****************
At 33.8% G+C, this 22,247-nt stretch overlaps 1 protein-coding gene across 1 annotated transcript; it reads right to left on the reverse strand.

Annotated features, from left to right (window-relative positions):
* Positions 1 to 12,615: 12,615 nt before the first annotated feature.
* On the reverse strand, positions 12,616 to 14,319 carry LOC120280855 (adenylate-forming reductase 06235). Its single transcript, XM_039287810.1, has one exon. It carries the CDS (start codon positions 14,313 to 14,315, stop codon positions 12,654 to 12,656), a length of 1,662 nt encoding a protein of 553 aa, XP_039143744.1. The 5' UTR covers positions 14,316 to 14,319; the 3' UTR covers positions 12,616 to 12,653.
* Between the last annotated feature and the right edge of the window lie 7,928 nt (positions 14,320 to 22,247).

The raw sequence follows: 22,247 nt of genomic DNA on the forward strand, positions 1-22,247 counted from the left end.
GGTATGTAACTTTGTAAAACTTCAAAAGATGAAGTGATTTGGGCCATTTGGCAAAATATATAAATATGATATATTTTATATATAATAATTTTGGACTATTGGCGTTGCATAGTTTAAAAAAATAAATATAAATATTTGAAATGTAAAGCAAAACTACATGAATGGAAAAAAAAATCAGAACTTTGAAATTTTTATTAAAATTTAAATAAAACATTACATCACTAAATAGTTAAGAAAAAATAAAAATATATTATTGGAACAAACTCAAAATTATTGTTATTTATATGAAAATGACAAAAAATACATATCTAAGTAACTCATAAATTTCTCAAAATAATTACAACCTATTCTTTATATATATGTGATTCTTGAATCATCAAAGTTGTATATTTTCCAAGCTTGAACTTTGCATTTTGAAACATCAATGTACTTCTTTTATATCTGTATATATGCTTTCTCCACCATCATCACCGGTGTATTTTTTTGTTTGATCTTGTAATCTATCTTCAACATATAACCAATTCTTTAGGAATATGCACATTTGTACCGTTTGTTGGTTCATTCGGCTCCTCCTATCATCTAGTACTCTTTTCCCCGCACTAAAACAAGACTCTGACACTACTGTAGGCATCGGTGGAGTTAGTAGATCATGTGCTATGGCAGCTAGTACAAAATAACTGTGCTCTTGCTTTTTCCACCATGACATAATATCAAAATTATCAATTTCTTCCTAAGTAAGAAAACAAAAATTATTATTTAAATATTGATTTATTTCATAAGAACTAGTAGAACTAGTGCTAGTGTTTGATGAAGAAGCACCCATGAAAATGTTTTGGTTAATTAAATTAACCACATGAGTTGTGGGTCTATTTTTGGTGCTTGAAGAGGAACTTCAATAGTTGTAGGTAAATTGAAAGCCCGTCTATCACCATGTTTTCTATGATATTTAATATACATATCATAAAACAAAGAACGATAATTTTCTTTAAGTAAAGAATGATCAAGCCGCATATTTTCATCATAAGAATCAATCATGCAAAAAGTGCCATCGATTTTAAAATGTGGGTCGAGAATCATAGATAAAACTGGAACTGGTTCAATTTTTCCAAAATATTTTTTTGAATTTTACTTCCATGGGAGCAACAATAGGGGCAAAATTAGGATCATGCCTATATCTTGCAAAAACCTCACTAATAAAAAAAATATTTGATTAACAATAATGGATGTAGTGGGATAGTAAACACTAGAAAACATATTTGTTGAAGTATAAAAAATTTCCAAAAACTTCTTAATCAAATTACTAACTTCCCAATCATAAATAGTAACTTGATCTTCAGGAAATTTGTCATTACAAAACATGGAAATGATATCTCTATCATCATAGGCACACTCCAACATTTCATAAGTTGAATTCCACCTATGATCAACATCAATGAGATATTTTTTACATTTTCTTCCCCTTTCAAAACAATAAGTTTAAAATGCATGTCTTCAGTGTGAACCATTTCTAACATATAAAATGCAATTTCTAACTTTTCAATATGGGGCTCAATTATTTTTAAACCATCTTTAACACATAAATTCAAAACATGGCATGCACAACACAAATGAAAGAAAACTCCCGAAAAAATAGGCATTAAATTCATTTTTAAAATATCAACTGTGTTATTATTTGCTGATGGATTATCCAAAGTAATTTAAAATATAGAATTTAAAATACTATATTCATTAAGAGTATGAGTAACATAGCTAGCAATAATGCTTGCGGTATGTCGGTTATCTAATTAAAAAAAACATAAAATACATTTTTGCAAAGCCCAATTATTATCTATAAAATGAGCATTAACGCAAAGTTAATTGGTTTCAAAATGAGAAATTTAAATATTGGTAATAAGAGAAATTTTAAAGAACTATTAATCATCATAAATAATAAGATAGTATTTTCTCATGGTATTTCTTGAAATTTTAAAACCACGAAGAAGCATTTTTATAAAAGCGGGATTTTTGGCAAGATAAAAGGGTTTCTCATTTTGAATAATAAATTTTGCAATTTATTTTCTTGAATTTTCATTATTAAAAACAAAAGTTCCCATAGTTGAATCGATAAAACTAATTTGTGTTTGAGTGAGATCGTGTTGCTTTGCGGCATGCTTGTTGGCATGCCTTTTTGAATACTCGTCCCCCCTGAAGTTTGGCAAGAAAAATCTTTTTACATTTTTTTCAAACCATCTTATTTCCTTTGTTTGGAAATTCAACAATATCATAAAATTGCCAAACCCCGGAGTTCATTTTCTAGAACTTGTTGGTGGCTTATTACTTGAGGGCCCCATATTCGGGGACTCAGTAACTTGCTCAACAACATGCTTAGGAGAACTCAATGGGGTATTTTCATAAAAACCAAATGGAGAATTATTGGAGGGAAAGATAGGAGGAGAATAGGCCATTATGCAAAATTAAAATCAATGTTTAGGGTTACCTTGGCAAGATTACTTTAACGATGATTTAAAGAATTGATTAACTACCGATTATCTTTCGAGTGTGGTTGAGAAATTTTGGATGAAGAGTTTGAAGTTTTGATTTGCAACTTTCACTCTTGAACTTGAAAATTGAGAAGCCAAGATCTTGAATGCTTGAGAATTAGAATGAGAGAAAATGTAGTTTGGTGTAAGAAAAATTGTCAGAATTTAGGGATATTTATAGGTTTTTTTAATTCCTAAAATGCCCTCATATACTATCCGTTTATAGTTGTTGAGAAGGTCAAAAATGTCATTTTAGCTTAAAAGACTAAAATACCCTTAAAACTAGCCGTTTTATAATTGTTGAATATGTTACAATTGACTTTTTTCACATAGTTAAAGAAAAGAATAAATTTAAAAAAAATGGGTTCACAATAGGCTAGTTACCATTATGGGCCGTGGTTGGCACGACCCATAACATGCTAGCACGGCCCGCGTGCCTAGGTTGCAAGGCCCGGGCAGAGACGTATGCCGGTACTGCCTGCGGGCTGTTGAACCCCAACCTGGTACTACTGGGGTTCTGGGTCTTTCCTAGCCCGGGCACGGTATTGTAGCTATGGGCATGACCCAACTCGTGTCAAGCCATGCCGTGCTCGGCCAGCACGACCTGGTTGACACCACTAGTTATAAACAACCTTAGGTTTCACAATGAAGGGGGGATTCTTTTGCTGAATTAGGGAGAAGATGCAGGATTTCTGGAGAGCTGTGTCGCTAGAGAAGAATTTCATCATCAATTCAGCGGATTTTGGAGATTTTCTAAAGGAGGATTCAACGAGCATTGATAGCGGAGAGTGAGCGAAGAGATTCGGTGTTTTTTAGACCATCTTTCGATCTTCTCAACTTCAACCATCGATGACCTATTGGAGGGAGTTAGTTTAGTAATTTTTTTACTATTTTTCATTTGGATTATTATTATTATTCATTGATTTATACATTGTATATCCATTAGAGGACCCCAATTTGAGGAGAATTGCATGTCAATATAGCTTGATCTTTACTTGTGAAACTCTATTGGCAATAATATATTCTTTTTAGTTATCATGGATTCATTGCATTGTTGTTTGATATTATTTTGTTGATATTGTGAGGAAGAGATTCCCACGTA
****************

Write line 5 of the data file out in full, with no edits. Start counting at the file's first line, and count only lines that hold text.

* Between the last annotated feature and the right edge of the window lie 7,928 nt (positions 14,320 to 22,247).